I'm taking a self-imposed break from blogging for one week. My shoulder has been getting progressively worse since I started work a month ago, in both the intensity and duration of pain as well as the involuntary movements and muscle spasms I'm experiencing--identical to what was occurring in the weeks before surgery. Last night was the worst night, painwise, I've had in the eight months since all this started and I can't continue blogging, working, driving, doing paperwork, and keeping house without risking injury or worse. Something has to give for a bit, and I'm hoping a break from blogging will relieve the symptoms some.

I'll still be online, as I can read other blogs and my e-mails and publish my comments. It's just keyboarding that is stressing my left shoulder and arm, and while it's possible to type with just one hand, it's too frustrating for me to go that slow.

Thank you for your understanding.

February 2009 Calendar of Events

February brings the rain,
Thaws the frozen lake again.

--from "The Garden Year" by Sara Coleridge

Holidays, History, and Heritage

February is...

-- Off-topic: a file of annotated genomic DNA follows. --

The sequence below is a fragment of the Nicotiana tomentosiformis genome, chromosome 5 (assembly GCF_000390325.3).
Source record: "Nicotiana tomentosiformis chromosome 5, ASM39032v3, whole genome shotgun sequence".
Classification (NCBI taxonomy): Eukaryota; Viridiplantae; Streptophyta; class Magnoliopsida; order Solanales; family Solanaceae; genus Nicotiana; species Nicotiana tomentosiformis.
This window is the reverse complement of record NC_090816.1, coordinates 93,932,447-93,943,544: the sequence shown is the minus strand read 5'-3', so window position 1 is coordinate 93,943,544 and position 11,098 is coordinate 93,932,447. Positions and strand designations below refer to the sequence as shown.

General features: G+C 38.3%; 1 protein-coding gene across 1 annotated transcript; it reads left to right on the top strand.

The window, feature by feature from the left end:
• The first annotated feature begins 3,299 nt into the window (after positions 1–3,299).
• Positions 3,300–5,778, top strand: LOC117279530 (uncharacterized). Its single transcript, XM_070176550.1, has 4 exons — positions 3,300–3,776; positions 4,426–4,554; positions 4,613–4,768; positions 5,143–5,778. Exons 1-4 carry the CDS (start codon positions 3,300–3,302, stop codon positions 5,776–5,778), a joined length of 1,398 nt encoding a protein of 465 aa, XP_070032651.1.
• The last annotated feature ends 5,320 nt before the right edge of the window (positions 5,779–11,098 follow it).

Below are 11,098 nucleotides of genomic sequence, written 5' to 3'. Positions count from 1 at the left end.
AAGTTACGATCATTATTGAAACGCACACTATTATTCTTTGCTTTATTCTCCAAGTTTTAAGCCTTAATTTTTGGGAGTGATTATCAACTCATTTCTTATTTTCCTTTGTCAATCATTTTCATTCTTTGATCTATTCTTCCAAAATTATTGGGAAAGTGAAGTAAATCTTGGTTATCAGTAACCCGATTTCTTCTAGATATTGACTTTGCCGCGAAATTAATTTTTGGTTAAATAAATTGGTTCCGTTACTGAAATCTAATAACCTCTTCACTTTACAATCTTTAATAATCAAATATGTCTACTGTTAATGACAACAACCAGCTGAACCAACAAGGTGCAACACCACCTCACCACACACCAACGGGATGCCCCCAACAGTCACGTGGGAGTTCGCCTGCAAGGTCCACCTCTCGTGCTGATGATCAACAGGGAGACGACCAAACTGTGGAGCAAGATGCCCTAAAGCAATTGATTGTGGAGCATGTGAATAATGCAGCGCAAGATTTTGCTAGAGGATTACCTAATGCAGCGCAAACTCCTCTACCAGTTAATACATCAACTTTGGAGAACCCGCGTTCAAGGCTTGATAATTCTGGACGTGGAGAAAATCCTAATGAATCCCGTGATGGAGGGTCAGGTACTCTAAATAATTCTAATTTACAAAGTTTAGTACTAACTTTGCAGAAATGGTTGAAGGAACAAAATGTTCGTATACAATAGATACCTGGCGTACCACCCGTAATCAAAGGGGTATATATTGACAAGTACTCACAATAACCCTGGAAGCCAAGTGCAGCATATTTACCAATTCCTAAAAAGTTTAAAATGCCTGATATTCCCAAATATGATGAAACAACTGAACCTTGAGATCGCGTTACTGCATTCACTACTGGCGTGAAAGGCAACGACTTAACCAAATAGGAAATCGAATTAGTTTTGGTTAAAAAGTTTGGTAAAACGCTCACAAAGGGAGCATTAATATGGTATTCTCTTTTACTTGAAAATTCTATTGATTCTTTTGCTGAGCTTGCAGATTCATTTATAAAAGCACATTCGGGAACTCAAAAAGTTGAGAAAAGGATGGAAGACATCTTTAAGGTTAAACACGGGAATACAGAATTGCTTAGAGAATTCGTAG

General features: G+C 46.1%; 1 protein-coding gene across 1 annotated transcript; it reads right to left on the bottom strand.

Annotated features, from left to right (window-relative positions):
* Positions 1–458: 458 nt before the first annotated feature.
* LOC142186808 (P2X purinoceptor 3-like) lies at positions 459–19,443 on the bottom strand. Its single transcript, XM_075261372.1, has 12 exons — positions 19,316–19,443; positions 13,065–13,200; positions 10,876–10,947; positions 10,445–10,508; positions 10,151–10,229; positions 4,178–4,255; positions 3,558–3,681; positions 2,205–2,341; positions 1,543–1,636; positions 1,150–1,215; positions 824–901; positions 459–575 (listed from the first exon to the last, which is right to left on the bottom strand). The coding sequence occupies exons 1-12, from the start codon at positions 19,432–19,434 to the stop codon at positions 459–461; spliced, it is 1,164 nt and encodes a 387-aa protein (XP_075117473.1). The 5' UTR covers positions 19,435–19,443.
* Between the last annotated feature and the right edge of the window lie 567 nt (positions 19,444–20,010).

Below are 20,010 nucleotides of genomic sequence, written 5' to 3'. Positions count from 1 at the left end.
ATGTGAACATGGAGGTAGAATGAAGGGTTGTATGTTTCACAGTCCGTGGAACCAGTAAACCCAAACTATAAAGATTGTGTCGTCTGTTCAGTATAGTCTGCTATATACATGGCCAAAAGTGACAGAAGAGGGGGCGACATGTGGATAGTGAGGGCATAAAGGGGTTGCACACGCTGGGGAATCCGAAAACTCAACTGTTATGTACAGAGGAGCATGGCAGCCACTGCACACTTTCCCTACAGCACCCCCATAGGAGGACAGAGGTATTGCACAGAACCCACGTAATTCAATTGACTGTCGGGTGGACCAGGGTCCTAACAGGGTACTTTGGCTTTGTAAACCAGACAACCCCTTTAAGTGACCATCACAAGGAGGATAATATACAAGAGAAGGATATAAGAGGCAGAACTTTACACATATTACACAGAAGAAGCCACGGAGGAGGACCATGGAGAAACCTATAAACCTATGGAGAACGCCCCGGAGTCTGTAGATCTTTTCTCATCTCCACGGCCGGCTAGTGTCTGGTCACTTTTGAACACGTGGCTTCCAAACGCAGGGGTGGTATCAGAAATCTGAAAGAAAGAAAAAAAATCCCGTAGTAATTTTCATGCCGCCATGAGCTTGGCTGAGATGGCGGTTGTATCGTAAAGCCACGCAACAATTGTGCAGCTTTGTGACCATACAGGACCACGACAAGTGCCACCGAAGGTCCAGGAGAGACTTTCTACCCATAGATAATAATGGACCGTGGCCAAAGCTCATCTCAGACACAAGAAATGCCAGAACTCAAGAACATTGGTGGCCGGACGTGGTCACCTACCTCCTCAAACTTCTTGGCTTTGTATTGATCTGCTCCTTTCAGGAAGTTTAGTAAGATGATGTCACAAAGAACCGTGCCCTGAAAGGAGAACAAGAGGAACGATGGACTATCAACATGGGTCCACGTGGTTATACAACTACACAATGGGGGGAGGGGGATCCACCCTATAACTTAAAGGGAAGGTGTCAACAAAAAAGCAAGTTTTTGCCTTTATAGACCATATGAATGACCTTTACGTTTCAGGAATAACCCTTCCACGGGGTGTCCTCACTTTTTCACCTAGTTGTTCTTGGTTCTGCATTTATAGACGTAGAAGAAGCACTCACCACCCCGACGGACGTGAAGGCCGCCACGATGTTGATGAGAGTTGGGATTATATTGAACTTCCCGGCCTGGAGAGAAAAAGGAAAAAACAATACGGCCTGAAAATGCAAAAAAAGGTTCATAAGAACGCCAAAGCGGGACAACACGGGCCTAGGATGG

Black History Month

Library Lovers' Month

February 2: Groundhog Day
Candlemas (Christianity)

February 9 - 15: Random Acts of Kindness Week
See my 2007 posts here.

February 14: St. Valentine's Day (Christianity)

February 16: Presidents' Day (United States)

February 21: International Mother Language Day

February 24: Mardi Gras/Shrove Tuesday (Christianity)

February 25: Ash Wednesday/Lent Begins (Christianity)

Do any of the above events feature in or affect your heritage, culture, or family history?

Carnivals and Other Events:

February 1 - the 65th Edition of the Carnival of Genealogy - The Happy Dance! The Joy of Genealogy

Posted February 14 - the 3rd Edition of the Canadian Genealogy Carnival - Around the Kitchen Table

Posted February 15 - the 10th Edition of the "I Smile for the Camera" Carnival - Costume

Posted February 17 - the 66th Edition of the Carnival of Genealogy - The 2008 iGene Awards

Posted February 18th - the 14th Edition of the Cabinet of Curiosities (I'm having trouble accessing the carnival post)

Posted February 24 - the 16th Edition of the Carnival of Central and Eastern European Genealogy - Carousel Edition

Posted March 1 - the 1st Edition of the Graveyard Rabbits Carnival - Exceptional Finds

February 1 - Data Backup Day

Read the latest "Today is Backup Day!" post by Thomas MacEntee of Destination: Austin Family.

Also read "Effective Ways to Backup Important Data" by Monika Mundell at Dumb Little Man- Tips for Life.

February 22 - Scanfest

Read the February 2009 Scanfest post.

Go here to add the above deadlines and dates to your Google Calendar,
courtesy of Thomas MacEntee of Destination: Austin Family.

The sun rides higher
Every trip.
The sidewalk shows.
Icicles drip.

A snowstorm comes,
And cars are stuck,
Though road salt flies
From the old town truck.

The chickadees
Grow plump on seed
That Mother pours
Where they can feed,

And snipping, snipping
Scissors run
To cut out hearts
For everyone.

--"February," by John Updike